Gamma ray imaging visualizes bio-metals and molecules simultaneously

10 May 2013

Researchers from the RIKEN Center for Life Science Technologies in Japan have developed a new molecular imaging technology that can visualize bio-metals and bio-molecules simultaneously in a live mouse.

They have developed a gamma-ray imaging camera that can detect the gamma-rays emitted by multiple bio-metal elements in the body and study their behaviour.

Metal elements such as zinc, iron and copper are present in trace amounts in the body and play an important role in many biological processes including gene expression, signal transduction and metabolic reactions. Abnormalities in the behaviour of these elements often reflect abnormalities in associated bio-molecules and studying them together can offer great insight into many biological processes.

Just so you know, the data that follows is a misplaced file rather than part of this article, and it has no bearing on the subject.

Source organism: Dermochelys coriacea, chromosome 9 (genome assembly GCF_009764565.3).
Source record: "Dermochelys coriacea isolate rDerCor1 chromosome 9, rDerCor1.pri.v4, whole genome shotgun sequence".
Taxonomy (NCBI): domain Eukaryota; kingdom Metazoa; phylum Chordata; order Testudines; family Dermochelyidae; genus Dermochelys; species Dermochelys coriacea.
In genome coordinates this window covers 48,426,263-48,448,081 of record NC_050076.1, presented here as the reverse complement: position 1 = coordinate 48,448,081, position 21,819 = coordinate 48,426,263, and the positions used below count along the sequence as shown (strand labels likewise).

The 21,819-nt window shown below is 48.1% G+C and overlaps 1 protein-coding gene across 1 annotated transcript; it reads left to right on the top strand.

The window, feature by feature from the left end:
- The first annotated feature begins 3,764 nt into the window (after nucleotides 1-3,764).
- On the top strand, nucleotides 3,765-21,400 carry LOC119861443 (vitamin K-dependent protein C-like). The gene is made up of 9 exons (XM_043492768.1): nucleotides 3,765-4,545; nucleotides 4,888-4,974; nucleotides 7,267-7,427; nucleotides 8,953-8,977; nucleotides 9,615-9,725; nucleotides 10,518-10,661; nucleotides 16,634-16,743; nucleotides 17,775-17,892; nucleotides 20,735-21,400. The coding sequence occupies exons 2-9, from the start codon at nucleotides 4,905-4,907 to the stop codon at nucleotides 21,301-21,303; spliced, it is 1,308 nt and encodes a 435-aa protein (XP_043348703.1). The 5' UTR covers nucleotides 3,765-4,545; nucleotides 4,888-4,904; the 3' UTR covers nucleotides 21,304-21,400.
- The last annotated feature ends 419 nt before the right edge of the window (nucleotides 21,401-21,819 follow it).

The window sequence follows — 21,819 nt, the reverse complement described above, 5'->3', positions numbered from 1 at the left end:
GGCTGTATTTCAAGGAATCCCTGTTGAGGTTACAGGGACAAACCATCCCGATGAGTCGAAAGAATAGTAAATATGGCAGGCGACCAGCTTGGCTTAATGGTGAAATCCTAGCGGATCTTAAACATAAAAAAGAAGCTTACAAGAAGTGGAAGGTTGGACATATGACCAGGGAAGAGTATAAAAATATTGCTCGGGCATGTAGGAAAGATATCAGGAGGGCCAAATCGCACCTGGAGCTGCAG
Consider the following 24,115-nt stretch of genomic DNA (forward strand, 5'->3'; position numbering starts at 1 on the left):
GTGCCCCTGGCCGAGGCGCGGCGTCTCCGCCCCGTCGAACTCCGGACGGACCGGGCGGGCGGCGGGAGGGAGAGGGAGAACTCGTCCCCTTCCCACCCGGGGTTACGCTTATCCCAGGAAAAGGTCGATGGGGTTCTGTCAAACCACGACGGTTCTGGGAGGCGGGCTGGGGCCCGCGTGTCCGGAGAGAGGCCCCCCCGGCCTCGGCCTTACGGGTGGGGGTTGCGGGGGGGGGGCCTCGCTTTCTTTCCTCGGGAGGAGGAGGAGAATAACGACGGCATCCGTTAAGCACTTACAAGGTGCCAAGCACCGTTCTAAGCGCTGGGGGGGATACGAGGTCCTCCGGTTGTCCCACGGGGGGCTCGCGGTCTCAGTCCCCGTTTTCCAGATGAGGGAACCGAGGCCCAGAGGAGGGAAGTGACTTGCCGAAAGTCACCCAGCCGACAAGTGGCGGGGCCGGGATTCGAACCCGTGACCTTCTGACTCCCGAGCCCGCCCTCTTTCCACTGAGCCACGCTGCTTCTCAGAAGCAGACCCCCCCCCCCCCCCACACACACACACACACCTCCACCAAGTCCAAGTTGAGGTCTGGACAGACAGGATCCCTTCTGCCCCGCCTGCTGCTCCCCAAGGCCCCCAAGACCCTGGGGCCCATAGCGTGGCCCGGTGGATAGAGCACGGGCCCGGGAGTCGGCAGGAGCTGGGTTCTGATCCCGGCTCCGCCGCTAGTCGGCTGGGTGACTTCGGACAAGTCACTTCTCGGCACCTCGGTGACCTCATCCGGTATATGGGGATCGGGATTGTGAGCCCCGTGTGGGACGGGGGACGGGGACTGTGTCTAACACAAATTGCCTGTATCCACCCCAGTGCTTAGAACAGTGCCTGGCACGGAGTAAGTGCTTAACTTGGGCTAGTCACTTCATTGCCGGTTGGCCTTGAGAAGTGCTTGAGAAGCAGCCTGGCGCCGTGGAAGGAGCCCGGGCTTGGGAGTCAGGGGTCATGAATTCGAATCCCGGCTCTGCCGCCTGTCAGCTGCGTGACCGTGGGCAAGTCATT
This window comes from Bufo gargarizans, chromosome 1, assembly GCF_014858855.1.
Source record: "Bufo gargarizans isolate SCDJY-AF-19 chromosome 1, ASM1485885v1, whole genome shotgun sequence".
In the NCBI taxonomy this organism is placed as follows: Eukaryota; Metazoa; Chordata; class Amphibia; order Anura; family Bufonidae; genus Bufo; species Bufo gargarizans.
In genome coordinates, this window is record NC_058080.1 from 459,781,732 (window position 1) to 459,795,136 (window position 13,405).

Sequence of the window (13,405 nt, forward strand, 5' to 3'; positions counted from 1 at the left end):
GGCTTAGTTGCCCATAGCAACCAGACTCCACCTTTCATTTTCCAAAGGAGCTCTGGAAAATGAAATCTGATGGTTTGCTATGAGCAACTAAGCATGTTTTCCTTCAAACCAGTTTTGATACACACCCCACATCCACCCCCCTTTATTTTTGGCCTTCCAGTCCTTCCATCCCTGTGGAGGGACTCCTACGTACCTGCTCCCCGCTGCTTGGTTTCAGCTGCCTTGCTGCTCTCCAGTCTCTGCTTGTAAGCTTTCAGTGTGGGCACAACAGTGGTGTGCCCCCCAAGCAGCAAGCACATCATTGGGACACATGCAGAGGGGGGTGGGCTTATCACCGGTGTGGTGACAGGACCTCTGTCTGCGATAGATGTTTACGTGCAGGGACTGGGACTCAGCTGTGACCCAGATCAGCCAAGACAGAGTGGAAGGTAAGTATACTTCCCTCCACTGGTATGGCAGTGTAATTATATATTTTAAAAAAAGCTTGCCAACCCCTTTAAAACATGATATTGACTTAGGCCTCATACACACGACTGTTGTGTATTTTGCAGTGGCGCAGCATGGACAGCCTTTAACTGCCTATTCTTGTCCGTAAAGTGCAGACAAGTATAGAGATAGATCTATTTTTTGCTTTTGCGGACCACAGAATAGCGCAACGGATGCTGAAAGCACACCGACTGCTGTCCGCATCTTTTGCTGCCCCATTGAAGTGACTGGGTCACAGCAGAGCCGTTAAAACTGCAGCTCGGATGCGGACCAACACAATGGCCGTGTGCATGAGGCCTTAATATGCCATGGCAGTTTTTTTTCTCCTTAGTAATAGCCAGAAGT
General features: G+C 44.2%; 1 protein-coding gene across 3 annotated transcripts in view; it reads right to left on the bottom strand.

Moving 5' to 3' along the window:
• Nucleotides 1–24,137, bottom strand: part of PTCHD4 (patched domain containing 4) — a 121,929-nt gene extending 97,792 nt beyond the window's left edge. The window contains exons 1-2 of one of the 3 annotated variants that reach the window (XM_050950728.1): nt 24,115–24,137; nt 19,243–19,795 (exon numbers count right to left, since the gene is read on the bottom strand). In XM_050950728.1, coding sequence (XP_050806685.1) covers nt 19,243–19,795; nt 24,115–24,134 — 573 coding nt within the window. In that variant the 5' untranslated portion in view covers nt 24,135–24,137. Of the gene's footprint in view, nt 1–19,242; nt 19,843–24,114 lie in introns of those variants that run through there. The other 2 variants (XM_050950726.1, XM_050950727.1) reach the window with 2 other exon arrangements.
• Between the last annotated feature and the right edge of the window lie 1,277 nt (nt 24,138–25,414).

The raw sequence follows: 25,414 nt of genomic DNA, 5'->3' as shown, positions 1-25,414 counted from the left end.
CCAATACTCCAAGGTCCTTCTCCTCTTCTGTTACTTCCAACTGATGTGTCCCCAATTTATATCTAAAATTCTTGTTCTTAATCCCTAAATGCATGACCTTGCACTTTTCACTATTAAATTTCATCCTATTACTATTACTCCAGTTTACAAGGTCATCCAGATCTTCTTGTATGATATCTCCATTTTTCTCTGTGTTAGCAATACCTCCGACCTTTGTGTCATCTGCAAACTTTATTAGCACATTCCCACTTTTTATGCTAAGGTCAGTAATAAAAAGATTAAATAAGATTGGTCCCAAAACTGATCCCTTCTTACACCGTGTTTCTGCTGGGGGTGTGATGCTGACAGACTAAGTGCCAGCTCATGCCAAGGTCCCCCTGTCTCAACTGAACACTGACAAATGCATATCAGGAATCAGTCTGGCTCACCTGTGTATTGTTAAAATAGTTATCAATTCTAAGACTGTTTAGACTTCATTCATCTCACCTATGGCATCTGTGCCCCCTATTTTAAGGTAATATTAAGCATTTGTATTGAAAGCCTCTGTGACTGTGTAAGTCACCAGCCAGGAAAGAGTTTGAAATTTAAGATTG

Bio-molecules can be visualized in living organisms using positron emission tomography (PET), a widely used nuclear medicine molecular-imaging technique. Their second prototype of the system, called GREIā€“II and presented in the Journal of Analytical Atomic Spectrometry, visualizes multiple bio-metal elements more than 10 times faster than before, and to do so simultaneously with positron emission tomography (PET).

In the study, the researchers were able to visualise two radioactive agents injected in a tumour-bearing mouse, as well as an anti-tumour antibody labelled with a PET molecular probe agent, simultaneously in the live mouse.

This new technology is expected to offer new insights into the relationships between bio-metal elements and associated bio-molecules, and the roles they play in diseases such as diabetes and cancer.


Shinji Motomura et al. Improved imaging performance of semiconductor Compton camera GREI makes for a new methodology to integrate bio-metal analysis and molecular imaging technology in living organisms. JAAS 2013 DOI:10.1039/C3JA30185K



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